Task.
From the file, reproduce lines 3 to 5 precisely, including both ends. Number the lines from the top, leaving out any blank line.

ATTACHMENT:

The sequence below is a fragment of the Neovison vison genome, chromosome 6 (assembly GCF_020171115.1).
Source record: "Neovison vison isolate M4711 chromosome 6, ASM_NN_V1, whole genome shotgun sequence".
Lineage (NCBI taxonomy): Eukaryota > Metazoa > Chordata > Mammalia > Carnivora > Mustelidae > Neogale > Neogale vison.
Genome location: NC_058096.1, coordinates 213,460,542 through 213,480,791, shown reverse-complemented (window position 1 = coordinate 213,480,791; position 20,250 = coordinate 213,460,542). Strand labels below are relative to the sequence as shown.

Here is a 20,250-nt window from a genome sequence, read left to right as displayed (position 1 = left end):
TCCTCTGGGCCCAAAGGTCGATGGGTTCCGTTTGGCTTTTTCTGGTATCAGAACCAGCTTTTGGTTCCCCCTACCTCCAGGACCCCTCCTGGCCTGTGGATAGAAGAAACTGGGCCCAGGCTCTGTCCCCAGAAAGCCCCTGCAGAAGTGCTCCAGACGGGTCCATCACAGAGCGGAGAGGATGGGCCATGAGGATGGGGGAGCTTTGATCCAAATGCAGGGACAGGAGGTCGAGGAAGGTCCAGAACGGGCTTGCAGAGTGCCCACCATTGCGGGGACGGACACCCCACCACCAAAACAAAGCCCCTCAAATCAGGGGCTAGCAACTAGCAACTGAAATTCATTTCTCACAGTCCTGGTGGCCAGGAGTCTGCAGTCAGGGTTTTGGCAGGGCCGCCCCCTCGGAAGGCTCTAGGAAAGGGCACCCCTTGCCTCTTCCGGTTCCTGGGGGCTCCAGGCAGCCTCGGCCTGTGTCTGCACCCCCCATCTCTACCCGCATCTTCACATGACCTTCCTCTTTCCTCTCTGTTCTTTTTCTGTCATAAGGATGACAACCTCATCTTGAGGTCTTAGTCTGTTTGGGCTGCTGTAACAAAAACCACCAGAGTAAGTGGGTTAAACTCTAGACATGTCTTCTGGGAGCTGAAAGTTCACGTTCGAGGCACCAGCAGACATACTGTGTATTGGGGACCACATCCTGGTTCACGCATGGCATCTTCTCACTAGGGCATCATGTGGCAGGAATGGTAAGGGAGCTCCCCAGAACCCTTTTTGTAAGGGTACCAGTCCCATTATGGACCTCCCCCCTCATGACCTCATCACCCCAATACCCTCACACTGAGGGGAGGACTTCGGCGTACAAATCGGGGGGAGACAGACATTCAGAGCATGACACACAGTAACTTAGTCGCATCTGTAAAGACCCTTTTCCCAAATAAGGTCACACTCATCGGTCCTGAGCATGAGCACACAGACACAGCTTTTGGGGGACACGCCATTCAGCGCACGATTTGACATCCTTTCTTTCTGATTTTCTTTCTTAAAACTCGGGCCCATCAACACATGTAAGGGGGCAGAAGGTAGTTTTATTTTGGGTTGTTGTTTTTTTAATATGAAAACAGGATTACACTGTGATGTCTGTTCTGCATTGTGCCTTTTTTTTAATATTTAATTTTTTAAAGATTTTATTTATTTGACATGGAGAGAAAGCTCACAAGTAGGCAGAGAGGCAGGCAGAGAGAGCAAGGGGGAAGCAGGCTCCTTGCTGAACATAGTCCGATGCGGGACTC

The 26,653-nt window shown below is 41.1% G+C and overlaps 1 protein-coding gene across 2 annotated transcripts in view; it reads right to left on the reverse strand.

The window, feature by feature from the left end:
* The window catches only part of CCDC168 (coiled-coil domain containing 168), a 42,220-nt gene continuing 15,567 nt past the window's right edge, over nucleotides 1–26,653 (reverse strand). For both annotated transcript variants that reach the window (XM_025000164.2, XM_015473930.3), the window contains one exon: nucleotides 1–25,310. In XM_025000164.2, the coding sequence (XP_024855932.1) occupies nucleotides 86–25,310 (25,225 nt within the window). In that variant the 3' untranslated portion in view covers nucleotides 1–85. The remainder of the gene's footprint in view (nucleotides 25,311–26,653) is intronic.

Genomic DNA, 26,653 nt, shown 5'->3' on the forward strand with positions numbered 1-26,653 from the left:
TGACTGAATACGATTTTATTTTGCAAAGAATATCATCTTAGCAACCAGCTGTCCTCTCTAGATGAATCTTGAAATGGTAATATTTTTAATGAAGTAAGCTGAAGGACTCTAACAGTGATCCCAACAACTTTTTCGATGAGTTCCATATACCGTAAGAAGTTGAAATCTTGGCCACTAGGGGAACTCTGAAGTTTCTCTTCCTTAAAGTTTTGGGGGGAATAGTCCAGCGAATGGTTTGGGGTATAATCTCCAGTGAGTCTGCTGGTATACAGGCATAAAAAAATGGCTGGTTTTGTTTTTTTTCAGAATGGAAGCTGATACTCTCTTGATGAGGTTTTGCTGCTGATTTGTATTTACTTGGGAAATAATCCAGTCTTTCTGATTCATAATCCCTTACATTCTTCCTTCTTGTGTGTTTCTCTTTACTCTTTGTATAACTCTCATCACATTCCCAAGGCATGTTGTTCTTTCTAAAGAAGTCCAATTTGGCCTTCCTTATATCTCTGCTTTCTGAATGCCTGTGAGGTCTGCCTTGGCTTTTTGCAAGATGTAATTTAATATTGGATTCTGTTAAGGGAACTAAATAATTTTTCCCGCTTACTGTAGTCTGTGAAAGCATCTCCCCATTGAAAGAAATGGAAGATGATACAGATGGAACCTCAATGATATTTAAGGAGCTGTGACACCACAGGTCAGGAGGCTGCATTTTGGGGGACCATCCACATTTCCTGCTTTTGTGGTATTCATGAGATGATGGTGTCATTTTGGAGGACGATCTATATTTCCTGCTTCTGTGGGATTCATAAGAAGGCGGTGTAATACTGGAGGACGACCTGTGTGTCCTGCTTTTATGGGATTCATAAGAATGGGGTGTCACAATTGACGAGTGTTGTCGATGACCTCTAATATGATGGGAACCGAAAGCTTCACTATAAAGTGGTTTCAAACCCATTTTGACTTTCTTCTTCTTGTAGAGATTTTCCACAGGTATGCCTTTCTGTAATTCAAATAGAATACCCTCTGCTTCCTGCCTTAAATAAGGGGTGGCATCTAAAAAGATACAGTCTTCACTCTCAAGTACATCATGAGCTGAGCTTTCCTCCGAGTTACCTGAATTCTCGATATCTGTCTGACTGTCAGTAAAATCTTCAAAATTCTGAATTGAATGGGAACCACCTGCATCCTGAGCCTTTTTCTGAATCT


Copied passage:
Lineage (NCBI taxonomy): Eukaryota > Metazoa > Chordata > Mammalia > Carnivora > Mustelidae > Neogale > Neogale vison.
Genome location: NC_058096.1, coordinates 213,460,542 through 213,480,791, shown reverse-complemented (window position 1 = coordinate 213,480,791; position 20,250 = coordinate 213,460,542). Strand labels below are relative to the sequence as shown.

Here is a 20,250-nt window from a genome sequence, read left to right as displayed (position 1 = left end):